It only requires seeing eyes to notice that Oregon has turned into a cannabis playground with dispensaries on almost every block in some areas (345 dispensaries in the whole state as of 2017 (Saivant)), CBD infused drinks at your local grocery stores, and every 21+ person walking around with a dab pen. The Herb and all its qualities have taken over Oregon for better or worse.
If you look around you will notice that most of these Cannabis owned companies are owned by caucasian people and that those who got put in jail over 5 years ago when the plant was still criminalized are still sitting in their cells, unable to join the growing industry that took their livelihoods away.
A survey conducted by Marijuana Business Daily found that out of 389 self identified cannabis business owners, 81% were white, 5.7% were Hispanic/Latino, and 4.3% African American; if you compiled all minority groups together, they would only own 19% of the industry. A separate survey at a later date got responses from 567 self identified owners and found that only 17% of minorities hold executive positions in the cannabis industry. The ratios speak for themselves- if you want to work in the biz, you gotta create your own, and not many have the resources for those kinds of outcomes.
Some states such as California are clearing the records of those with non-violent drug offences with goals to reduce or clear all eligible convictions by 2020 (LA Times). This is especially helpful since minorities are disproportionately jailed for non-violent drug offences. In Oregon specifically, Black people are 2.1 times more likely than white people to get arrested for marijuana possession (ACLU). Lane, Multnomah and Washington counties have this ratio even further skewed with numbers as high as 3.5x more likely (ACLU).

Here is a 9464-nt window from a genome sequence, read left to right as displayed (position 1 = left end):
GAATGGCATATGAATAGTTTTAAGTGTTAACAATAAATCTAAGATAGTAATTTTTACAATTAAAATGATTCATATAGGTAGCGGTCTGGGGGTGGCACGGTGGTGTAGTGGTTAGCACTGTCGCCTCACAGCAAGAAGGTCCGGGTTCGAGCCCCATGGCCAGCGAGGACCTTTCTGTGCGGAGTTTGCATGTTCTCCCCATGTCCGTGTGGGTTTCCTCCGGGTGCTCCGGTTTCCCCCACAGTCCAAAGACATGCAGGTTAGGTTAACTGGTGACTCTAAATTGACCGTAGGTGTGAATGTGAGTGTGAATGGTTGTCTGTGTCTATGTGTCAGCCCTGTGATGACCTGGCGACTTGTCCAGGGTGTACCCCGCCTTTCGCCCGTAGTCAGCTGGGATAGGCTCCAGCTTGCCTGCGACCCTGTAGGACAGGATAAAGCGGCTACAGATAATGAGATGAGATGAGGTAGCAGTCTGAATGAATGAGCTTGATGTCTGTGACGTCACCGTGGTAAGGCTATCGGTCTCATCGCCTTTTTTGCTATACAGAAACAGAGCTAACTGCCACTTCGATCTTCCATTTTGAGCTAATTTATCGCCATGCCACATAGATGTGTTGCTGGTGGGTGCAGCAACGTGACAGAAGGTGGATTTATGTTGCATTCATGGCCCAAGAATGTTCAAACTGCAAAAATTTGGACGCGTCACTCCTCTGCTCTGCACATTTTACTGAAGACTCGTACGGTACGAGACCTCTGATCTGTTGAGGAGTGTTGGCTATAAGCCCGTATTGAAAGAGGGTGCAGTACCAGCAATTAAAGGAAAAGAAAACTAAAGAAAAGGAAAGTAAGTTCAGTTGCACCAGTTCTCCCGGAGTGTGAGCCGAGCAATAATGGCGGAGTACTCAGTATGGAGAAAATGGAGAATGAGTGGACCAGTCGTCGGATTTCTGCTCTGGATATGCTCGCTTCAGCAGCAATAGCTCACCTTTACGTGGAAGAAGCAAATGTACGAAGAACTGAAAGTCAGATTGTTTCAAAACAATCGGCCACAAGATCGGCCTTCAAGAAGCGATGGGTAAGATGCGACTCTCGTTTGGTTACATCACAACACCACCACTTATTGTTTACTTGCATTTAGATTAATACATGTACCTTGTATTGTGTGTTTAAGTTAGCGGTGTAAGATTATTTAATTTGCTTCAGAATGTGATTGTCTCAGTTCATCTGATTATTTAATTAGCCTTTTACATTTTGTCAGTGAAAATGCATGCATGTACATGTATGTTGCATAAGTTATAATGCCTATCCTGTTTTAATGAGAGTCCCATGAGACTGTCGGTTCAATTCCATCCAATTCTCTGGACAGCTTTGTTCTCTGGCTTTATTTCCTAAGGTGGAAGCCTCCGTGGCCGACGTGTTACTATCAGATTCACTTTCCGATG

Although a clean record erases some of the hurdles of joining the workforce, it doesn’t help get back that time or even promise an opportunity. The time is now to discuss offering reparations to those who were jailed for cannabis related crimes; yes it needs to be discussed on the grander scale first and foremost but that is for another article. The records of these people need to be cleared, they need to be offered a monthly stipend to counteract the time they spent in jail, and several resources should be offered to them to help improve their entrepreneurship/ assist in getting them involved in the industry.
It is apparent that the previous laws targeted predominantly black and brown people (see ACLU statistics above). Something that once caused them to be jailed is now being revered as a new miracle drug and allowing those that jailed them to succeed while continuing to shut them out of said industry. What we are seeing today is the gentrification of Cannabis and until we acknowledge that and make strides to make a more equitable industry, there will be a disproportionate amount of white men- only 27% of women are executives own the cannabis industry (mjbizdaily)- who dominate the market.